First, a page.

You can boil down a great relationship between Development and IT with one word: Trust. If you’re in IT, let me ask you something: If you report whatever issue you might have (be it a bug, minor glitch, total malfunction, or anything else) do you think your development team will take you seriously? Ok, now here’s a question for the developers: Can you honestly say that you can be rest assured that your IT will report any problem they notice? Can you be 100% in saying that they will give you a thorough explanation of what’s happening?
It’s possible you instinctively answered yes to these questions, but did you mean it? Can you ever be truly sure? How do other organizations maintain trust in their tech-dev relationship?
Continuous Business Development
If you’re thinking about reading anymore of this article, it’s time to take a pause for a second. You’re here because you want a fantastic relationship and community within your business, and you want a professional grade job to achieve that relationship. So why not let professionals help you out? Grid Dynamics offers continuous development improvement and they can do tons to help you save time, money, and effort in the process. If you’re ready to get help, here are some things to keep in mind to improve your relationship overall.
Setting up expectations
Right off the bat, it’s time to make sure every party knows what’s expected of them, and also what they can expect of each-other. This is a great builder of trust for a number of reasons. Namely, when people have a mutual understanding of what they can realistically count on each-other for, they gain a respect for the system as a whole, and thus trust that they can rely on it. This is crucial for building that relationship and symbiosis between employees. When you communicate your goals clearly, you are showing everyone that they belong to a team, an organism, something that needs a strong connection between itself to function.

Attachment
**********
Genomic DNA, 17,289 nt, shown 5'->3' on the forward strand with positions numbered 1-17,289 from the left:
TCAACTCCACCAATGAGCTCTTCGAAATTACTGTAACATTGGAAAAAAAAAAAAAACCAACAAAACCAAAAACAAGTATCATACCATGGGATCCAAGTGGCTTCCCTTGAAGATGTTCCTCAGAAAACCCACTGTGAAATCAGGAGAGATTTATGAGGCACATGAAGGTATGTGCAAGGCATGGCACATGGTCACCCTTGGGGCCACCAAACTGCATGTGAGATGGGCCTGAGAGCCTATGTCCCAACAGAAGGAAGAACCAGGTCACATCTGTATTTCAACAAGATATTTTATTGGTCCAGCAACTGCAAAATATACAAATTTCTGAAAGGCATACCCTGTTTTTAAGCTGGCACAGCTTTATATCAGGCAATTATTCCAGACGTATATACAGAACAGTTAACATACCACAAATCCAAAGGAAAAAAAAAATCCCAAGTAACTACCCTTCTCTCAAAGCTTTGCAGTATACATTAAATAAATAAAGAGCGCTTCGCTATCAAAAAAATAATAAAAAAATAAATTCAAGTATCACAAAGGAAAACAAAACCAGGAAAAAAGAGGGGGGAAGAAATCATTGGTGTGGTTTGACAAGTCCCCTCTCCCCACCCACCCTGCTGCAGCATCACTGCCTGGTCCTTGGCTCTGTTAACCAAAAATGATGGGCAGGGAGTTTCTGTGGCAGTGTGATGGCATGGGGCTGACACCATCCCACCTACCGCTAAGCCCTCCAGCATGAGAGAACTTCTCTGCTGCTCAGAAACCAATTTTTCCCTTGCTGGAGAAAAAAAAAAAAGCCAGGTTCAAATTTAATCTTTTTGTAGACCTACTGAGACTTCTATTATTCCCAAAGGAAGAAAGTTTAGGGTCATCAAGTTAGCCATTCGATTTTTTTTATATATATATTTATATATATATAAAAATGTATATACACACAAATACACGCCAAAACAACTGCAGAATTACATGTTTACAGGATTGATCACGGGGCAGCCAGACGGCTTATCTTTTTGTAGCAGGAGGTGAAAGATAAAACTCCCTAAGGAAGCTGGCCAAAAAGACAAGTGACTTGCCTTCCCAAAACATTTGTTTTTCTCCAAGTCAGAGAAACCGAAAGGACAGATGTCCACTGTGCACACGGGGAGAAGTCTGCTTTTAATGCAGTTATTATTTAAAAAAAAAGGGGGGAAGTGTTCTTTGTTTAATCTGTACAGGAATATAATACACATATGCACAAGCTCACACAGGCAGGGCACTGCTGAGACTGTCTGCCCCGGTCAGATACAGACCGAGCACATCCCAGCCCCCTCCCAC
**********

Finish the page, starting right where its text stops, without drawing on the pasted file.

When you’ve figured out everyone’s needs, it makes it easier to see what people can actually provide. This exercise can really put some amazing insight into what is going on within your company, and what should realistically be happening. What if you thought everything was going swell, then you compared needs with expectations. You might make shocking discoveries. Perhaps the developers are getting stretched thin and they’re holding up the company. Maybe everyone is overworked, underworked, or no one is near any of their goals. When you figure out specifically what you want, it clears up a lot of decisions.
One of the biggest ways that leaders fail to create a trustworthy environment is by not owning up to your mistakes. If you mess up, don’t put it on employees, or else something ever more damaging happens: They will put their own mistakes on each-other. As a leader, it’s up to you to be accountable and be the model employee. After all, what incentive do your IT and developers have to follow orders if their boss can’t follow his own orders?